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Securities and Exchange Commission v. Monarch Fund

decided: October 23, 1979.

SECURITIES AND EXCHANGE COMMISSION, PLAINTIFF-APPELLEE,
v.
MONARCH FUND, ASPEN FUND II AND BRUCE B. PAUL, DEFENDANTS-APPELLANTS.



Appeal from an order of the United States District Court for the Southern District of New York, Charles E. Stewart, Jr., Judge, finding a violation of Section 10(b) of the Securities Exchange Act of 1934 and Rule 10b-5 promulgated thereunder by the SEC. Reversed.

Before Van Graafeiland and Newman,*fn* Circuit Judges, and Bonsal, District Judge.*fn**

Author: Bonsal

Defendants Monarch Fund ("Monarch"), Aspen Fund II ("Aspen"), both family investment partnerships, and Bruce B. Paul ("Paul"), manager of the partnerships, appeal from the decision of the District Court for the Southern District of New York holding that defendants violated Section 10(b) of the 1934 Securities Exchange Act ("1934 Act"), As amended, 15 U.S.C. § 78j(b), and Rule 10b-5 thereunder, 17 C.F.R. § 240.10b-5.

On September 13, 1973, the Securities and Exchange Commission ("SEC") instituted this action against defendants alleging violations of Section 10(b) and Rule 10b-5 on the ground that defendants had traded in the stock of Bio-Medical Sciences, Inc. ("Bio-Medical") on the basis of material inside information that had not been disclosed to the public. The trial was held in May, 1978, and on November 28, 1978 by Memorandum decision, the district court held that defendants had violated Section 10(b) and Rule 10b-5 and granted plaintiff SEC injunctive relief and disgorgement of defendants' profits. This appeal followed. We reverse.

Facts

In 1970, Bio-Medical was in its early stages of development. Its business consisted of developing, manufacturing, and marketing certain medical and other instruments and devices. It had not yet engaged in the manufacture of these products, but had been engaged in development and testing the products, which included a disposable clinical thermometer.

By the end of 1970, it became clear to the management of Bio-Medical that it would need additional financing. In January, 1971, Bio-Medical's Board of Directors decided to seek $5 million through a private placement of convertible debentures. Francis J. Clancey, a specialist in evaluating pharmaceutical companies, was retained as a finder to secure private institutional financing for Bio-Medical, with instructions to maintain the confidentiality of the proposed private placement. On April 13, 1971, arrangements were completed for the private placement of $5 million of debentures with a conversion price of $40 per share of common stock.*fn1 The closing was held on April 28, 1971, and on that day Bio-Medical first announced the private placement to the public in the form of a press release. Reuters-Ultronics Report carried the announcement at 3:36 p. m. and the Dow Jones broad tape carried it at 3:44 p. m.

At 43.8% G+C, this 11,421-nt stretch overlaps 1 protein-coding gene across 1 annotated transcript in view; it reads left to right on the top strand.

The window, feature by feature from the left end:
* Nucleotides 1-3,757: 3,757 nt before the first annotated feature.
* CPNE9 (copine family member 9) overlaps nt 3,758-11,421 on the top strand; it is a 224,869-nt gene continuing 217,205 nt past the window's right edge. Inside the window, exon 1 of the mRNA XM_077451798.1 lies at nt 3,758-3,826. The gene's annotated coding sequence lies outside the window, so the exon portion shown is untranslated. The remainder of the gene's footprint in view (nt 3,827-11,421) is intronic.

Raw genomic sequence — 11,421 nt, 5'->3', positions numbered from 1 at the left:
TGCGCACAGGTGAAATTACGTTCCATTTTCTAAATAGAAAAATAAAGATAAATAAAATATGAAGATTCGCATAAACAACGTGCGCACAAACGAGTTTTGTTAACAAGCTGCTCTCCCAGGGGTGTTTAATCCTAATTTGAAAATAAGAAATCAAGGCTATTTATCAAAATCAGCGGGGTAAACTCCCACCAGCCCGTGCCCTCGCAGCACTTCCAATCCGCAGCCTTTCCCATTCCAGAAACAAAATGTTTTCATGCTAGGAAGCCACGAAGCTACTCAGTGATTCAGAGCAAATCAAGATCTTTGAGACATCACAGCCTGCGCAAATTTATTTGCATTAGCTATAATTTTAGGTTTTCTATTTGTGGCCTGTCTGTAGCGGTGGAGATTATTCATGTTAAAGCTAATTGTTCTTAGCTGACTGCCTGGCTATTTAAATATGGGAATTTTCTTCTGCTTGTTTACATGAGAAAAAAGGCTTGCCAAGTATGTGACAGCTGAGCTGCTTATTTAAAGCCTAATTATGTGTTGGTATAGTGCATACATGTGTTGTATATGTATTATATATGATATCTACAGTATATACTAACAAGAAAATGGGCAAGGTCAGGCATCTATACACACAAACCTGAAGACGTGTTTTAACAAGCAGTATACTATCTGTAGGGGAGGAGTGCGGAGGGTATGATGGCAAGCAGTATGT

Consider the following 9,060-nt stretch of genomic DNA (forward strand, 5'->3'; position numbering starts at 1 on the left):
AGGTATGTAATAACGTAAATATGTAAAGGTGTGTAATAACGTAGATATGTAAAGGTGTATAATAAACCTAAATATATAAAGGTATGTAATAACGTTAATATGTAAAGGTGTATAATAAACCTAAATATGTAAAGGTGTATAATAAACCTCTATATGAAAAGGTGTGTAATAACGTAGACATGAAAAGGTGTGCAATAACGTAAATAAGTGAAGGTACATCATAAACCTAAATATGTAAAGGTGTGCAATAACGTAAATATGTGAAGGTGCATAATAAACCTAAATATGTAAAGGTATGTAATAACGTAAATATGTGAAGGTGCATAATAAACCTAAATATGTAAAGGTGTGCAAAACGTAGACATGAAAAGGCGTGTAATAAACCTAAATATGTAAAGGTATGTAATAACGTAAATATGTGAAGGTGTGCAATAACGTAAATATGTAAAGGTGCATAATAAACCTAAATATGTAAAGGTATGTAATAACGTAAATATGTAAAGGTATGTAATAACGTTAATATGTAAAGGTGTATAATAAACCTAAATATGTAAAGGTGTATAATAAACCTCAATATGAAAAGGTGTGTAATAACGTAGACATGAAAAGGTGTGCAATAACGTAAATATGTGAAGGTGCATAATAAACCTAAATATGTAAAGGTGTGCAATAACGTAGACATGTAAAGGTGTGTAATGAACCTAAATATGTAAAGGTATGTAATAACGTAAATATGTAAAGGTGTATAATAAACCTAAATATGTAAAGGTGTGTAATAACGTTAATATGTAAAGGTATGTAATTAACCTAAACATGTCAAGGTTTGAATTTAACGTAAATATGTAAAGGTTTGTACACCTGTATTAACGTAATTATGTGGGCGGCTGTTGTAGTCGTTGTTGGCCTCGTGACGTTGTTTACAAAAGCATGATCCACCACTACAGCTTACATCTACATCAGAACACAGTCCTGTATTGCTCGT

In 1971, defendant Paul was self-employed, managing investments for himself and his family. Aspen and Monarch were private investment partnerships that invested funds of the Paul family.

In 1969, Paul became interested in Bio-Medical at the time of its first public offering of securities. Beginning in early 1970 and continuing through August, 1972, Paul, on behalf of the family investment partnerships, purchased and sold a total of 16,300 shares of Bio-Medical common stock on the over-the-counter market.

In March, 1971, Paul heard from several sources that Bio-Medical might be seeking private financing. During February and March of that year, he discussed Bio-Medical with Frederick C. Waldron ("Waldron"), the president of F. C. Waldron & Co., Inc., an investment adviser company of which Paul was a major stockholder. In mid-March, Waldron informed Paul that he had heard that a placement of institutional financing for Bio-Medical was imminent in the form of a note convertible into common stock at $40-$50 per share, that insurance companies might be involved, and that he had heard the names Prudential and El Paso mentioned.

Paul sought to verify this information. He contacted Marvin Carton ("Carton"), vice-president of Allen & Company, which had participated in an earlier financing for Bio-Medical, who informed Paul that he had also heard that Bio-Medical was negotiating a $5 million financing with several major institutions including Prudential.

In March, 1971, Waldron introduced Paul to Burton Blank ("Blank"), a director of Bio-Medical and a partner in F.I. Salomon & Co., underwriter for Bio-Medical's 1969 public offering. At trial, Paul testified that he had questioned Blank on the financing of Bio-Medical and that Blank's "response was that the company is working on the financing and we expect it to be done shortly 27 . . ." Appendix at 288.

In March and April of 1971, Paul traded in Bio-Medical stock on the over-the-counter market on behalf of the family investment partnerships, as follows:

Number of Shares Price Date

Purchases 500 $51 March 31, 1971

100 $53 1/2 March 31, 1971

300 $55 March ...


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